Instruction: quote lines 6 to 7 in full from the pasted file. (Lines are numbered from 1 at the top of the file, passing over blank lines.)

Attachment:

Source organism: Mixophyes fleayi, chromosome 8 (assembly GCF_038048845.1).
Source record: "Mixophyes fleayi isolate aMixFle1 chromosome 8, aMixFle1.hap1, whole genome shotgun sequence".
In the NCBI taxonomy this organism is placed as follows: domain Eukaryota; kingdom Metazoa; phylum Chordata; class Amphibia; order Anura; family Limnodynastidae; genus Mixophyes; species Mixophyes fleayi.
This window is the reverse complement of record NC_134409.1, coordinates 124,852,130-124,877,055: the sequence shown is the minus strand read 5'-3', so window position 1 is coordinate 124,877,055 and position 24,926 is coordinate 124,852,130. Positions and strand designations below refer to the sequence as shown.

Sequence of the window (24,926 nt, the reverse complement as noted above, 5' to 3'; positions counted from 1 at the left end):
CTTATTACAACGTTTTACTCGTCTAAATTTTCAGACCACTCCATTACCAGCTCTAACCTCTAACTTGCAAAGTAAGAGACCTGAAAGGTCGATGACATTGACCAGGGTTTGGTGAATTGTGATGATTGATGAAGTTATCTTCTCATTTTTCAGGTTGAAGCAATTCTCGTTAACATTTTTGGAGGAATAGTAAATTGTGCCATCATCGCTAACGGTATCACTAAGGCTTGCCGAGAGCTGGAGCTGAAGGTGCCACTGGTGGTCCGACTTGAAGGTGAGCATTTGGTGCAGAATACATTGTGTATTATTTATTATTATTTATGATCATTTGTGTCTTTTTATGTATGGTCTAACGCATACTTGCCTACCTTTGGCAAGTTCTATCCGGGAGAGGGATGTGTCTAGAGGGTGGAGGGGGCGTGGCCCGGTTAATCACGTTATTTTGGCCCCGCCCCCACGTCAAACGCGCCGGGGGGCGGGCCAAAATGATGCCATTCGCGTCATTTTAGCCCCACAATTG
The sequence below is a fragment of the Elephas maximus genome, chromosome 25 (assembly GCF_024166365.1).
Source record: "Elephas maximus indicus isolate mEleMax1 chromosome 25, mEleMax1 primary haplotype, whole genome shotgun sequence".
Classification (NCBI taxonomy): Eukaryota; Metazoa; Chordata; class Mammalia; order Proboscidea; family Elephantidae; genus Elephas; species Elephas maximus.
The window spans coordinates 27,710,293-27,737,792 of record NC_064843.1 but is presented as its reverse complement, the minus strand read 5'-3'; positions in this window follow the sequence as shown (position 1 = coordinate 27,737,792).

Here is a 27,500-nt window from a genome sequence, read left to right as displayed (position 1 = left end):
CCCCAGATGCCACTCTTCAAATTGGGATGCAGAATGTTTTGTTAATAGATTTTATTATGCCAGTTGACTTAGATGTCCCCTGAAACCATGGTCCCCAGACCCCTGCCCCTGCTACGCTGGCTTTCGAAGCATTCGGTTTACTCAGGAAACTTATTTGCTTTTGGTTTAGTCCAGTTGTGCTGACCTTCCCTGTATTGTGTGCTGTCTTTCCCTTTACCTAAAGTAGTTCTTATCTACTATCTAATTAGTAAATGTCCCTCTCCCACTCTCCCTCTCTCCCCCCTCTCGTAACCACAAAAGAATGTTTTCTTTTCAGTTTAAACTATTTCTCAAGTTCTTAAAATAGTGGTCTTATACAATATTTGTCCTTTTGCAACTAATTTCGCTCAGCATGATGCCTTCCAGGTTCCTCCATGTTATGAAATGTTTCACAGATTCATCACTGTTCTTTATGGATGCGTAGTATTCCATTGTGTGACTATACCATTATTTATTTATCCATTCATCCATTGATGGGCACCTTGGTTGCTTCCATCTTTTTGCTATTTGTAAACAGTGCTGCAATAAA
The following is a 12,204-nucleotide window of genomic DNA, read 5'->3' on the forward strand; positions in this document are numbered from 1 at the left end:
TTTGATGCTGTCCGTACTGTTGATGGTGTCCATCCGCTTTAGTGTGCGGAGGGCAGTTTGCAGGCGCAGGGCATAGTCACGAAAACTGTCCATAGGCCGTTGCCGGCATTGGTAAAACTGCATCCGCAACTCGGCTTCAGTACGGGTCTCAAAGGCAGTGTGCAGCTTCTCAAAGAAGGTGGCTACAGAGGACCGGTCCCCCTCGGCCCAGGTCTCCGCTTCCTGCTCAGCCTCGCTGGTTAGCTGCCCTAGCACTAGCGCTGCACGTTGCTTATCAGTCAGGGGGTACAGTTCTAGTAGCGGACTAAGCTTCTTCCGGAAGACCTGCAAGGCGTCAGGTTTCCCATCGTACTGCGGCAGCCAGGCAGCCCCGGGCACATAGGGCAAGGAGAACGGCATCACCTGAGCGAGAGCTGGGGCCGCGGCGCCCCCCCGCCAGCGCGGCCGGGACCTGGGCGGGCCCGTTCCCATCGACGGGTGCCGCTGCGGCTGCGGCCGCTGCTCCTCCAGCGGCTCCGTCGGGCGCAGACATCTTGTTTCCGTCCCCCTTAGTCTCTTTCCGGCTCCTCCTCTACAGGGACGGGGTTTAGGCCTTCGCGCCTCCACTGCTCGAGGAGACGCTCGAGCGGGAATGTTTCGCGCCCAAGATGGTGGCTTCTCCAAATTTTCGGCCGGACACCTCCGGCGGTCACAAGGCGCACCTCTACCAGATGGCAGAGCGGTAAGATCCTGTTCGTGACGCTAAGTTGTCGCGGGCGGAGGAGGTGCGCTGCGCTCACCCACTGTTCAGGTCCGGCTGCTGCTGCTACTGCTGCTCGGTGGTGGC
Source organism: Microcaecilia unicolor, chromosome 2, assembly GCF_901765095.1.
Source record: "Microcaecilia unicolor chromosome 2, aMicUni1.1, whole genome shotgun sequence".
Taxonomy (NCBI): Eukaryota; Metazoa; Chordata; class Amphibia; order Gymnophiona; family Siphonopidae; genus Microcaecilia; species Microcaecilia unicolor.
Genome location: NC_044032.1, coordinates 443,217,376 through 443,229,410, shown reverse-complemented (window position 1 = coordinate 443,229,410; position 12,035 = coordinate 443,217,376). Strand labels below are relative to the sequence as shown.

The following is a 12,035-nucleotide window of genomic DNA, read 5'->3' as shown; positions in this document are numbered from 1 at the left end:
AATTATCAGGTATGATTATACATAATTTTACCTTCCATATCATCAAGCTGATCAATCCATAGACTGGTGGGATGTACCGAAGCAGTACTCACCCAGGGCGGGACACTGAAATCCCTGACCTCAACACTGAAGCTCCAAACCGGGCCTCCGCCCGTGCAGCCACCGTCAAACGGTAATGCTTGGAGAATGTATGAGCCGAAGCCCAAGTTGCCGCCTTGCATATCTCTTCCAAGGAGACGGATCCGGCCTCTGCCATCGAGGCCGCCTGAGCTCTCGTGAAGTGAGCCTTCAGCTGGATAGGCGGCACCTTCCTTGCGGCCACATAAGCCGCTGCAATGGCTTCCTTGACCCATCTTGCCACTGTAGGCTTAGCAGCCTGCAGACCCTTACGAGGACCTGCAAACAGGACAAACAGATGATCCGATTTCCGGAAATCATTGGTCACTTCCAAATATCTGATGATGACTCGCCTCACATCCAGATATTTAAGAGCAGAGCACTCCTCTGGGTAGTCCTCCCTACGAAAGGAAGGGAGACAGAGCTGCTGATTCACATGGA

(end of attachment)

CTTATTACAACGTTTTACTCGTCTAAATTTTCAGACCACTCCATTACCAGCTCTAACCTCTAACTTGCAAAGTAAGAGACCTGAAAGGTCGATGACATTGACCAGGGTTTGGTGAATTGTGATGATTGATGAAGTTATCTTCTCATTTTTCAGGTTGAAGCAATTCTCGTTAACATTTTTGGAGGAATAGTAAATTGTGCCATCATCGCTAACGGTATCACTAAGGCTTGCCGAGAGCTGGAGCTGAAGGTGCCACTGGTGGTCCGACTTGAAGGTGAGCATTTGGTGCAGAATACATTGTGTATTATTTATTATTATTTATGATCATTTGTGTCTTTTTATGTATGGTCTAACGCATACTTGCCTACCTTTGGCAAGTTCTATCCGGGAGAGGGATGTGTCTAGAGGGTGGAGGGGGCGTGGCCCGGTTAATCACGTTATTTTGGCCCCGCCCCCACGTCAAACGCGCCGGGGGGCGGGCCAAAATGATGCCATTCGCGTCATTTTAGCCCCACAATTG
The sequence below is a fragment of the Elephas maximus genome, chromosome 25 (assembly GCF_024166365.1).